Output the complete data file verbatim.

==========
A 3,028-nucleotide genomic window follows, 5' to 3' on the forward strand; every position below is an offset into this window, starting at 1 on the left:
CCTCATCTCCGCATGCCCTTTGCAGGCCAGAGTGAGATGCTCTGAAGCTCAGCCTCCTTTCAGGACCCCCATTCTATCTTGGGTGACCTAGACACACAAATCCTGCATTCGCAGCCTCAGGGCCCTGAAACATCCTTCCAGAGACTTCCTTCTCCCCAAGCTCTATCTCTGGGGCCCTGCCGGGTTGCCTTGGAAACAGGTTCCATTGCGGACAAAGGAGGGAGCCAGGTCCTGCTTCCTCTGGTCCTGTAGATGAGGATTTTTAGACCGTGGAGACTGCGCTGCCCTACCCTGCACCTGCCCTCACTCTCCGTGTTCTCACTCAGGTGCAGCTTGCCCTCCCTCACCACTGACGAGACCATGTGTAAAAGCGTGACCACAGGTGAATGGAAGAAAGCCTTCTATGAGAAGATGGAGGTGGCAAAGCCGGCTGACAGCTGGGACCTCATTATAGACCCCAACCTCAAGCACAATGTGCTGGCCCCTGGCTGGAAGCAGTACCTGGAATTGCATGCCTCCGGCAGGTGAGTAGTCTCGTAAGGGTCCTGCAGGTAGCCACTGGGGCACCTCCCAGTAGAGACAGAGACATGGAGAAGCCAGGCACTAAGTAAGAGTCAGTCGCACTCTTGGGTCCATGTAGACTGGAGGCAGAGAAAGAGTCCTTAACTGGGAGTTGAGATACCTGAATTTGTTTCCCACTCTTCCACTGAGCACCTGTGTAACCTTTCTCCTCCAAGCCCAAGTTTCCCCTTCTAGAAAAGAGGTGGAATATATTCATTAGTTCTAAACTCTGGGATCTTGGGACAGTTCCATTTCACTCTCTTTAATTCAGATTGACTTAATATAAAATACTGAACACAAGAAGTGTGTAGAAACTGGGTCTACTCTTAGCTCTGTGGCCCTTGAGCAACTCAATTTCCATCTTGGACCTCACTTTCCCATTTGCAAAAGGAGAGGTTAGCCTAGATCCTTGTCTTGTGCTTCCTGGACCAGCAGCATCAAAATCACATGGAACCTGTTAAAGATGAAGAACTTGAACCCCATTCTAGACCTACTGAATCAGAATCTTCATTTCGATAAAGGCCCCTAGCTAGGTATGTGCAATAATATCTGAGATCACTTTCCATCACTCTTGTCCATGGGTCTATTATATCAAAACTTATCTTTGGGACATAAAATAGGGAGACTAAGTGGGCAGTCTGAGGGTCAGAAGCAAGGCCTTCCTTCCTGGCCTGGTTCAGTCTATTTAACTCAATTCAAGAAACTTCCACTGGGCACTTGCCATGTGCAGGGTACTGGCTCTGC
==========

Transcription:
A 3,028-nucleotide genomic window follows, 5' to 3' on the forward strand; every position below is an offset into this window, starting at 1 on the left:
CCTCATCTCCGCATGCCCTTTGCAGGCCAGAGTGAGATGCTCTGAAGCTCAGCCTCCTTTCAGGACCCCCATTCTATCTTGGGTGACCTAGACACACAAATCCTGCATTCGCAGCCTCAGGGCCCTGAAACATCCTTCCAGAGACTTCCTTCTCCCCAAGCTCTATCTCTGGGGCCCTGCCGGGTTGCCTTGGAAACAGGTTCCATTGCGGACAAAGGAGGGAGCCAGGTCCTGCTTCCTCTGGTCCTGTAGATGAGGATTTTTAGACCGTGGAGACTGCGCTGCCCTACCCTGCACCTGCCCTCACTCTCCGTGTTCTCACTCAGGTGCAGCTTGCCCTCCCTCACCACTGACGAGACCATGTGTAAAAGCGTGACCACAGGTGAATGGAAGAAAGCCTTCTATGAGAAGATGGAGGTGGCAAAGCCGGCTGACAGCTGGGACCTCATTATAGACCCCAACCTCAAGCACAATGTGCTGGCCCCTGGCTGGAAGCAGTACCTGGAATTGCATGCCTCCGGCAGGTGAGTAGTCTCGTAAGGGTCCTGCAGGTAGCCACTGGGGCACCTCCCAGTAGAGACAGAGACATGGAGAAGCCAGGCACTAAGTAAGAGTCAGTCGCACTCTTGGGTCCATGTAGACTGGAGGCAGAGAAAGAGTCCTTAACTGGGAGTTGAGATACCTGAATTTGTTTCCCACTCTTCCACTGAGCACCTGTGTAACCTTTCTCCTCCAAGCCCAAGTTTCCCCTTCTAGAAAAGAGGTGGAATATATTCATTAGTTCTAAACTCTGGGATCTTGGGACAGTTCCATTTCACTCTCTTTAATTCAGATTGACTTAATATAAAATACTGAACACAAGAAGTGTGTAGAAACTGGGTCTACTCTTAGCTCTGTGGCCCTTGAGCAACTCAATTTCCATCTTGGACCTCACTTTCCCATTTGCAAAAGGAGAGGTTAGCCTAGATCCTTGTCTTGTGCTTCCTGGACCAGCAGCATCAAAATCACATGGAACCTGTTAAAGATGAAGAACTTGAACCCCATTCTAGACCTACTGAATCAGAATCTTCATTTCGATAAAGGCCCCTAGCTAGGTATGTGCAATAATATCTGAGATCACTTTCCATCACTCTTGTCCATGGGTCTATTATATCAAAACTTATCTTTGGGACATAAAATAGGGAGACTAAGTGGGCAGTCTGAGGGTCAGAAGCAAGGCCTTCCTTCCTGGCCTGGTTCAGTCTATTTAACTCAATTCAAGAAACTTCCACTGGGCACTTGCCATGTGCAGGGTACTGGCTCTGC